"I'll tell Mrs. Angelson," Damien threatened, his fingers digging deeper into her small wrists. "She can make you."

Vivi responded with a kick to his shins, jerking her wrist from his hand. Damien yelped and lunged toward her, his eyes blazing. A calloused hand slammed into his chest, knocking him into the ground. Vivi turned and saw Wade standing with a bouquet of flowers in one hand and a daisy threaded through the belt loop of his worn jeans.

"Who the hell do you think you are?" Damien howled, climbing to his feet.

"Someone who's going to keep you from messing with my girl," Wade replied in a hard voice. He pointed to the edge of the floor. "Git. Go on now. Don't be ruining this girl's birthday." Vivi's jaw dropped as she watched Damien slink off the silver dance floor. She turned to Wade and beamed.

"I thought you weren't coming."

Wade put one finger under her chin and tilted her head up, pressing his soft lips to hers. "I always come," he said, running a hand over her hair. "I told you that, darling." He entwined his fingers with hers and said, "Now, who is Susanne?"

Vivi turned and pointed to her friend, who was watching Wade with wide eyes and a dropped jaw. "Susanne and Bette, this is Wade."

Wade dipped his head and handed Susanne the bouquet of flowers. "Happy birthday. Thanks for inviting me."

Susanne giggled and buried her nose into the blooms. "You're welcome anytime, Wade." She winked and nudged Vivi. "We need a big strong man like you around."

Wade blushed and murmured a thank you. He turned to Vivi and handed her the daisy. "For you," he said with a smile. "And I must say, you look wonderful tonight."

"It's for you," Vivi blurted before she could stop herself. "I wanted to look pretty for you."

"Darling, you don't have to," Wade said, his eyes crinkling at the corners. "You're pretty all the time." Vivi felt her legs weakening as he pulled her onto the dance floor. "But do you know when you're prettiest?"

"When?"

"Just like this," Wade said, dipping her and pressing his lips to hers.

Vivi closed her eyes and wrapped her arms around his neck. From the other side of the club, a pair of eyes watched with a grimace.

To be continued....

This weekend, the end of Kitchen Magic! And we have a fun week ahead! Stay tuned!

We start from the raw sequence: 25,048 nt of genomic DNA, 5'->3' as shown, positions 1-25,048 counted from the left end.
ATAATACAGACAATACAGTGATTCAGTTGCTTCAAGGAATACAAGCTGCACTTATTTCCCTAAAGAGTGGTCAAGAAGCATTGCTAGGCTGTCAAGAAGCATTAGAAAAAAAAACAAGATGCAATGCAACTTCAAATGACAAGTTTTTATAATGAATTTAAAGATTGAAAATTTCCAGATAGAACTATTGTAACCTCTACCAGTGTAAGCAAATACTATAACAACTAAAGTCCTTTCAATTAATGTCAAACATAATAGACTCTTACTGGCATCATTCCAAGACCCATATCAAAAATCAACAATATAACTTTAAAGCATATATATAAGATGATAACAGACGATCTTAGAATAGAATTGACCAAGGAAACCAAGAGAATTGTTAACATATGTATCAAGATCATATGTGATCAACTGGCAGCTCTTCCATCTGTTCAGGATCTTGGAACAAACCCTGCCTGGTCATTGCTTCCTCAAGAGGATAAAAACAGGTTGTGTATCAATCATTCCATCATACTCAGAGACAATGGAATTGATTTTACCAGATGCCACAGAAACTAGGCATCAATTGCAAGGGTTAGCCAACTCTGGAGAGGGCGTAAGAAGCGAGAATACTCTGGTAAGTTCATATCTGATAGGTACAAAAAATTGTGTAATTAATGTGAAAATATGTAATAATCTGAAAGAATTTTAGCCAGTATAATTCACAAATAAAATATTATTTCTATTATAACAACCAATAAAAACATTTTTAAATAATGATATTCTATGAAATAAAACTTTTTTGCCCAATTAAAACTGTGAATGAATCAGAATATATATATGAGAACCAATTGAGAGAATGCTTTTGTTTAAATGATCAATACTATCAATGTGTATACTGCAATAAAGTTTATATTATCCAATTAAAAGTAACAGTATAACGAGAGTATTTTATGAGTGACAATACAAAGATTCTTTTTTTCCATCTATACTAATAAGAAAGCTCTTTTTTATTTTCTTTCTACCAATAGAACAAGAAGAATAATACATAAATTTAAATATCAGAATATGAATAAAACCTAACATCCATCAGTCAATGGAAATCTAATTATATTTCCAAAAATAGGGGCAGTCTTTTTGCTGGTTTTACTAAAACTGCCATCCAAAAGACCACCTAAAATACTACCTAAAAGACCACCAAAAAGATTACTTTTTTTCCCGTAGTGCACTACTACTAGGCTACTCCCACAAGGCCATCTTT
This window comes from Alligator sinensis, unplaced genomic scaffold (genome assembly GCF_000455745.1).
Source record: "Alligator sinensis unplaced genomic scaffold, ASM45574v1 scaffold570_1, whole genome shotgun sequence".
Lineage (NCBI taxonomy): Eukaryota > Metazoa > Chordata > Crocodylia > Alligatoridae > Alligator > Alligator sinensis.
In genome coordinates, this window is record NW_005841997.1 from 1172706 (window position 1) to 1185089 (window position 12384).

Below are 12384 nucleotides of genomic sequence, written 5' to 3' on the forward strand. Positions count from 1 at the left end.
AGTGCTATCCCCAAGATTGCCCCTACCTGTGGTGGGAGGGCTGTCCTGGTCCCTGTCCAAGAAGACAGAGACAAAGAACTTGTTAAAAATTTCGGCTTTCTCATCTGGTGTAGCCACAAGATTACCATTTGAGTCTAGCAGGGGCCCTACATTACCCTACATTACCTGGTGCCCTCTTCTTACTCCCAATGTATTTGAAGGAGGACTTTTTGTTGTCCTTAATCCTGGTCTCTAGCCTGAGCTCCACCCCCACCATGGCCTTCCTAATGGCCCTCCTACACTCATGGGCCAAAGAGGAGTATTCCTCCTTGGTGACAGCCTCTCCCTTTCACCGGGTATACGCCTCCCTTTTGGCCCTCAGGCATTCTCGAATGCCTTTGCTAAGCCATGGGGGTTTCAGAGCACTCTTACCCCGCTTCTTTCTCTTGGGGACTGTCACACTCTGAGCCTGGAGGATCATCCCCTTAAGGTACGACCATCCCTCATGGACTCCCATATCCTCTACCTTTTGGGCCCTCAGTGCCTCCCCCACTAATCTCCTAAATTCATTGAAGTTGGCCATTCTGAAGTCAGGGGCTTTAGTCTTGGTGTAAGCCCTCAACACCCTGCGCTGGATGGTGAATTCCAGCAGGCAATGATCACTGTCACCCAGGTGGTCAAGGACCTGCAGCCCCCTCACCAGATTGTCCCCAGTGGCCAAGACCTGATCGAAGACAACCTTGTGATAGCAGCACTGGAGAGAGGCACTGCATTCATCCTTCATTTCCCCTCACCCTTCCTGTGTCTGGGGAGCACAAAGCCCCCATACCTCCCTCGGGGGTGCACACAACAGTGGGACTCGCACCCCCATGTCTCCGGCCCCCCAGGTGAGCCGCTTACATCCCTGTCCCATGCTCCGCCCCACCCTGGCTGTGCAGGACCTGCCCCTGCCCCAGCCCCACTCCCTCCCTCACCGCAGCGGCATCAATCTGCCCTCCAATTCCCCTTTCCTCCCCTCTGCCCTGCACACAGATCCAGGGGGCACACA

Thursday, November 27, 2008

Ode to the Food of Thanksgiving and Pecan Pie Bars

Ode to Thanksgiving Foods and How I Love Thee

For some, it's the green beans with onion rings,
For others the Watergate salad.
Some want new and improved treats
while others want foods of the past.

Here at the Pond, I'm very particular about food,
Particularly at Thanksgiving.
For you see, this is the one day of the year
that I gorge myself stupid.

I don't want your stuffed mushrooms,
Your fancy hors d'oeuvres,
I'm not eating any soup or seafood,
And don't you dare shove that stuffing in the bird.

Get the peels out of my mashed potatoes,
And the celery out of my dressing.
Don't even mention your fancy vegetables
And stop with the exotic flat bread.

You see, I come from a simple Texas family.
I grew up eating canned vegetables heated in the microwave with butter (squeeze butter),
steak fried like chicken,
and mesquite smoked turkey.

So you're welcome to your new ideas,
your new twists on tradition,
and your marsh mellow jello salads.
I appreciate the offer,
but I won't be having any.

For you see, there's only seven delicious foods I need,
for my perfect Thanksgiving.
And I can guarantee you won't find any of them,
in the new baking magazine.

Foodies, avert your eyes!
Culinary critics beware!
For what you're about to see,
Is true "simple food" that just can't be compared.



First, I need a good mesquite smoked turkey,
from the family favorite Robertson's.
If I had to choose a second favorite, it'd be Butterball,